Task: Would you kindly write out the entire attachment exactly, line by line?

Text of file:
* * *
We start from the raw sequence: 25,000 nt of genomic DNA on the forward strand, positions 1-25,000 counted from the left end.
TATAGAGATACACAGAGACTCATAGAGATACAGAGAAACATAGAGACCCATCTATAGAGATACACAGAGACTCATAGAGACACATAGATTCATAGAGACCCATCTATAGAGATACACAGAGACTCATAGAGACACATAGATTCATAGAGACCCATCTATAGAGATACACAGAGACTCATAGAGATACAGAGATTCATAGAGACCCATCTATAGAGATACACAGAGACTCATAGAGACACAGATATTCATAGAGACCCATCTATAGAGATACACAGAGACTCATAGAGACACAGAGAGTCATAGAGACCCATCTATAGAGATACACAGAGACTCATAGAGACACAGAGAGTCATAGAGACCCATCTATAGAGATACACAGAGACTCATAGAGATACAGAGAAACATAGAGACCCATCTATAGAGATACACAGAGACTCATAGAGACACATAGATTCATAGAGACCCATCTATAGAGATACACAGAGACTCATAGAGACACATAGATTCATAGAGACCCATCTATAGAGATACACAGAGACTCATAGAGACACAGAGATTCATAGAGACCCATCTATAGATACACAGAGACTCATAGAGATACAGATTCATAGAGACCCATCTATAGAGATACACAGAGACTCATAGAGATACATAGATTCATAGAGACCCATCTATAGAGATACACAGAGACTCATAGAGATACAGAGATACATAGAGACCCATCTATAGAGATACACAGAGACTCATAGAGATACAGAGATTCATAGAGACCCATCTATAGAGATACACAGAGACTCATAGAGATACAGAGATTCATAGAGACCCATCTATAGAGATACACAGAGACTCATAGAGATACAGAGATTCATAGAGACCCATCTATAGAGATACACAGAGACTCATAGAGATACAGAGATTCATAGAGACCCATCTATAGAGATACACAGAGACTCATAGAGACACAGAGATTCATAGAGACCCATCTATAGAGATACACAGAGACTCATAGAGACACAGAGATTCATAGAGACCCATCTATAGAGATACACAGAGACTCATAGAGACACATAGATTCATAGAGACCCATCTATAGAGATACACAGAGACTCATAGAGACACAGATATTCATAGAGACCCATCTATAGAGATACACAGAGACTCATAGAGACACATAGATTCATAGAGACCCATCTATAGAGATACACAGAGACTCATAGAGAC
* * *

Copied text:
We start from the raw sequence: 25,000 nt of genomic DNA on the forward strand, positions 1-25,000 counted from the left end.
TATAGAGATACACAGAGACTCATAGAGATACAGAGAAACATAGAGACCCATCTATAGAGATACACAGAGACTCATAGAGACACATAGATTCATAGAGACCCATCTATAGAGATACACAGAGACTCATAGAGACACATAGATTCATAGAGACCCATCTATAGAGATACACAGAGACTCATAGAGATACAGAGATTCATAGAGACCCATCTATAGAGATACACAGAGACTCATAGAGACACAGATATTCATAGAGACCCATCTATAGAGATACACAGAGACTCATAGAGACACAGAGAGTCATAGAGACCCATCTATAGAGATACACAGAGACTCATAGAGACACAGAGAGTCATAGAGACCCATCTATAGAGATACACAGAGACTCATAGAGATACAGAGAAACATAGAGACCCATCTATAGAGATACACAGAGACTCATAGAGACACATAGATTCATAGAGACCCATCTATAGAGATACACAGAGACTCATAGAGACACATAGATTCATAGAGACCCATCTATAGAGATACACAGAGACTCATAGAGACACAGAGATTCATAGAGACCCATCTATAGATACACAGAGACTCATAGAGATACAGATTCATAGAGACCCATCTATAGAGATACACAGAGACTCATAGAGATACATAGATTCATAGAGACCCATCTATAGAGATACACAGAGACTCATAGAGATACAGAGATACATAGAGACCCATCTATAGAGATACACAGAGACTCATAGAGATACAGAGATTCATAGAGACCCATCTATAGAGATACACAGAGACTCATAGAGATACAGAGATTCATAGAGACCCATCTATAGAGATACACAGAGACTCATAGAGATACAGAGATTCATAGAGACCCATCTATAGAGATACACAGAGACTCATAGAGATACAGAGATTCATAGAGACCCATCTATAGAGATACACAGAGACTCATAGAGACACAGAGATTCATAGAGACCCATCTATAGAGATACACAGAGACTCATAGAGACACAGAGATTCATAGAGACCCATCTATAGAGATACACAGAGACTCATAGAGACACATAGATTCATAGAGACCCATCTATAGAGATACACAGAGACTCATAGAGACACAGATATTCATAGAGACCCATCTATAGAGATACACAGAGACTCATAGAGACACATAGATTCATAGAGACCCATCTATAGAGATACACAGAGACTCATAGAGAC